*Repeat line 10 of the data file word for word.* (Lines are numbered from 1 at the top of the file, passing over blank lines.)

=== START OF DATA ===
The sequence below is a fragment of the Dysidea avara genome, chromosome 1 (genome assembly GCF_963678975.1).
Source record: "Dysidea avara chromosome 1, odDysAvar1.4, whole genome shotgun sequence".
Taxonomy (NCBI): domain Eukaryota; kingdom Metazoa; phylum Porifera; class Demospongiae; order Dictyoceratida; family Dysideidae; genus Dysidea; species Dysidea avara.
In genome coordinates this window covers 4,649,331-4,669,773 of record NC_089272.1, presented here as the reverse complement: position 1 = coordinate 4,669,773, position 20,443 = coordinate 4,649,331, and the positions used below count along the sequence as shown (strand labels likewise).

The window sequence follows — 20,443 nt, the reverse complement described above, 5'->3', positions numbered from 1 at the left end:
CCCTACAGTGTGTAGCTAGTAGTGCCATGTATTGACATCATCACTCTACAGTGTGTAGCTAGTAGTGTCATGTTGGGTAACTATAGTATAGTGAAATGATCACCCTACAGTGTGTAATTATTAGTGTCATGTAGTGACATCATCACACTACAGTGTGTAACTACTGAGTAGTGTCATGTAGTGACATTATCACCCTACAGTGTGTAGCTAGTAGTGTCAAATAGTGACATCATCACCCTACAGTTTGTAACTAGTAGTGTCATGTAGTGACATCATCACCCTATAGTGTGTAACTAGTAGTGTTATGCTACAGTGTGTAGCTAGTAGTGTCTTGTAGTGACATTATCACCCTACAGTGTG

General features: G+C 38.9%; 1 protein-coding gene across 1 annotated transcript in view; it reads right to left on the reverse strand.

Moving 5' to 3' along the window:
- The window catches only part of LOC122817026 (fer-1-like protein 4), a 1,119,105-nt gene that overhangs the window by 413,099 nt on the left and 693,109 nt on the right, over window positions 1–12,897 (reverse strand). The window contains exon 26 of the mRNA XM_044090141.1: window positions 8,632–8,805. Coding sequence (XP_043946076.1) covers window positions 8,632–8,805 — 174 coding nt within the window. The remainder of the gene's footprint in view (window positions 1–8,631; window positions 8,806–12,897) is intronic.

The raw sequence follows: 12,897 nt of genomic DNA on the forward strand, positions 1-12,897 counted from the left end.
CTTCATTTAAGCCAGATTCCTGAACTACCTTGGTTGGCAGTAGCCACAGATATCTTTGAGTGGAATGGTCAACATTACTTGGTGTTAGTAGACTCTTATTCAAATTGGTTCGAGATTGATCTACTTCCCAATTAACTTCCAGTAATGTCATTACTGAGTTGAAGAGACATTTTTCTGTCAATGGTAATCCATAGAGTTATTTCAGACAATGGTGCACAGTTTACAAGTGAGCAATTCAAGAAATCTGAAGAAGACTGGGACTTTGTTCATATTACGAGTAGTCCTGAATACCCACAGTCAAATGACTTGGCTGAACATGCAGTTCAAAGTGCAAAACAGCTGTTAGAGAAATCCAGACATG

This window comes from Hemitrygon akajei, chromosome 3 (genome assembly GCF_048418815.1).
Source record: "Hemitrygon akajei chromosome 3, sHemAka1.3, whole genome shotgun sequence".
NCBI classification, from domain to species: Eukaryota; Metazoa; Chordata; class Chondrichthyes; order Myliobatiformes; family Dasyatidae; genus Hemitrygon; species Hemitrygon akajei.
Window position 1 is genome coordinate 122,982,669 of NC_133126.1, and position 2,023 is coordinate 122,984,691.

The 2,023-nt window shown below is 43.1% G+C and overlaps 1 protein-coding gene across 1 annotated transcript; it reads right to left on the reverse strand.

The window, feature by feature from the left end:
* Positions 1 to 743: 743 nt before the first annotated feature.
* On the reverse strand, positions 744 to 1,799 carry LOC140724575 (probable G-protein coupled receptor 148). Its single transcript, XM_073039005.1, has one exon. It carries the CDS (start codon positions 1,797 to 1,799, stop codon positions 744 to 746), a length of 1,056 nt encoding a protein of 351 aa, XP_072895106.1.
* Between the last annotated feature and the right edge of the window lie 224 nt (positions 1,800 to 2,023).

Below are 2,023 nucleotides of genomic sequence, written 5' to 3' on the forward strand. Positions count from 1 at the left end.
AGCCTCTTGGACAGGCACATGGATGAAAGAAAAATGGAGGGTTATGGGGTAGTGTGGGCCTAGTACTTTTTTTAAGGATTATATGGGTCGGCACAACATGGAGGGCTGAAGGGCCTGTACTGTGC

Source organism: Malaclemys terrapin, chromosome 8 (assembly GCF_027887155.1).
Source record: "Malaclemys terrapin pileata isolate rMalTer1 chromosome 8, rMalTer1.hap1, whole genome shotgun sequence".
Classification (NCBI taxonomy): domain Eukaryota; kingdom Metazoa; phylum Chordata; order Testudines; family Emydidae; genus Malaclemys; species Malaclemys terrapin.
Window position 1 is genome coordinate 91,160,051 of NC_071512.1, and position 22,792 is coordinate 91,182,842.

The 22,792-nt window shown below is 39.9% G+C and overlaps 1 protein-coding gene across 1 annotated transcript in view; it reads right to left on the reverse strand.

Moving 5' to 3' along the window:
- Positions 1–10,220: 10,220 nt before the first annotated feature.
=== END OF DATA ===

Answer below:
The raw sequence follows: 12,897 nt of genomic DNA on the forward strand, positions 1-12,897 counted from the left end.